The pies of the day are announced on a blackboard in an ornate gilt frame worthy of a Stubbs, and the menu is full of family favourites, such as potted shrimps, game pie and slow-roast pork hock, as well as bar snacks such as chip butties and pork crackling. By rights, it should be nestled in a valley, smoke puffing from chimney, tractor in the car park. Instead, it's in the backstreets of Islington, albeit with a rear garden for al-fresco dining.
The former Sands End chef Liam Kirwan recently took over the stoves of The Albion public house and garden from owner Richard Turner, who is now ensconced in sister restaurant The Old Bear in Cobham, Surrey. For a man who has cooked with Rowley Leigh, Jeremy Lee and The Gun's Scott Wade, I am expecting Kirwan to turn out no-fuss, well-crafted British food, the sort of non-interventionist cooking that makes you wonder why the French feel they have to do so much to their food before they eat it.
A menu description as bald as "Mushrooms on toast £5.50" has become commonplace since the pioneering St John restaurant of Clerkenwell removed all flowery clichés from the British menu. There, it could mean garlic-infused wild mushrooms flashed in butter and tipped over house-baked brioche. Here, it is mushrooms on toast, and I mean bog-ordinary, bland, tasteless button mushrooms, like the ones Jamie Oliver forbids us to use in any of his mushroom recipes or, he threatens, "I'll come and get you." Add white-bread toast and a creamy, gluggy sauce, and I can't see the point in either serving it or eating it.
A second starter of fluffy smoked-eel paté on slightly sweet wheaten toast (£7.50) has more flavour, with a caper relish giving it some gumption, but so far, the kitchen skills are not up to those of the menu writer. Table service is scattery and ingénue, with one waiter turning up with main courses only to announce "The pie for the man and the fish cakes for the woman," sending the woman into mild hysterics.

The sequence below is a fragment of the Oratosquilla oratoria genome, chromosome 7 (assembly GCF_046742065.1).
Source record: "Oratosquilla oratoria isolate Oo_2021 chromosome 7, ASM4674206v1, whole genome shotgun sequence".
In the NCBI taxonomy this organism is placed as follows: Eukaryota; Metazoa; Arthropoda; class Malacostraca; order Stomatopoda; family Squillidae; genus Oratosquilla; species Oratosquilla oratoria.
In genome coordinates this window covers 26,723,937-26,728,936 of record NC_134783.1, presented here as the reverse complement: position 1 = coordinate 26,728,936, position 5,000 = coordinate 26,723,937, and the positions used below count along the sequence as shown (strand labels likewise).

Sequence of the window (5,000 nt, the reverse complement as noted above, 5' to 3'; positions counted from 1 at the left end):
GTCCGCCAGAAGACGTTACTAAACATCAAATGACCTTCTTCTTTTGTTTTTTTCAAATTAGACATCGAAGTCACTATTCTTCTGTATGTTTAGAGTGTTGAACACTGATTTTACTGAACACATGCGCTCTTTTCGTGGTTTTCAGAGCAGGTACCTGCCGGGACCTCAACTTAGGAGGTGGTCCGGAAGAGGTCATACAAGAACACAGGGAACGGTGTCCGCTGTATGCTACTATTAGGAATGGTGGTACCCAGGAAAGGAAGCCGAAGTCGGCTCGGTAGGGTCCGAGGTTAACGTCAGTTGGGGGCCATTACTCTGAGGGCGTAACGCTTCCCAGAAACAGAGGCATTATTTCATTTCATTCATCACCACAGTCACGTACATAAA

The man's Dexter beef pie with laverbread (Welsh seaweed) and oyster (£15.50) is served in a little cast-iron pot, topped with a flat, thin, pastry lid that is more duff than puff. Another pot holds decent mash and shredded spring greens, but the pie is more reminiscent of a bowl of gravy with a single oyster and a few chunks of tender meat. The woman's three Arbroath smokie fishcakes (£12.50) are topped with a good, runny duck egg, fried bacon and a swish of dark-green pea purée. The taste of haddock gets lost in the process, with little left but potato, smoke and a rogue flavour I can't identify that throws the whole thing out of whack.
Damn it, I can't even turn to the wine for solace. The list reads well, but a 2005 Michelot Bourgogne (£30.50) falls flat when matched against thin gravy and smoke. And I know sticky toffee pudding (£5.50) is designed to be stodgy, but this one sinks to a new level; a dense slab of goo topped with a scoop of icy ice-cream.
The gastropub is the only hope we have for civilised, democratic dining in this country, taking the substandard pubby stodge we grew up with and reinvigorating it with seasonal produce, fresh ideas and fair prices. Tonight, sadly, has been a step backwards rather than forwards. It will matter little to the hordes who just want to sit in the garden and drink beer – but it should.
Scores: 1-9 stay home and cook, 10-11 needs help, 12 ok, 13 pleasant enough, 14 good, 15 very good, 16 capable of greatness, 17 special, can't wait to go back, 18 highly honourable, 19 unique and memorable 20 as good as it gets
The Albion, 10 Thornhill Road, London N1, tel: 020 7607 7450. Lunch and dinner daily. Around £85 for two, including wine and service
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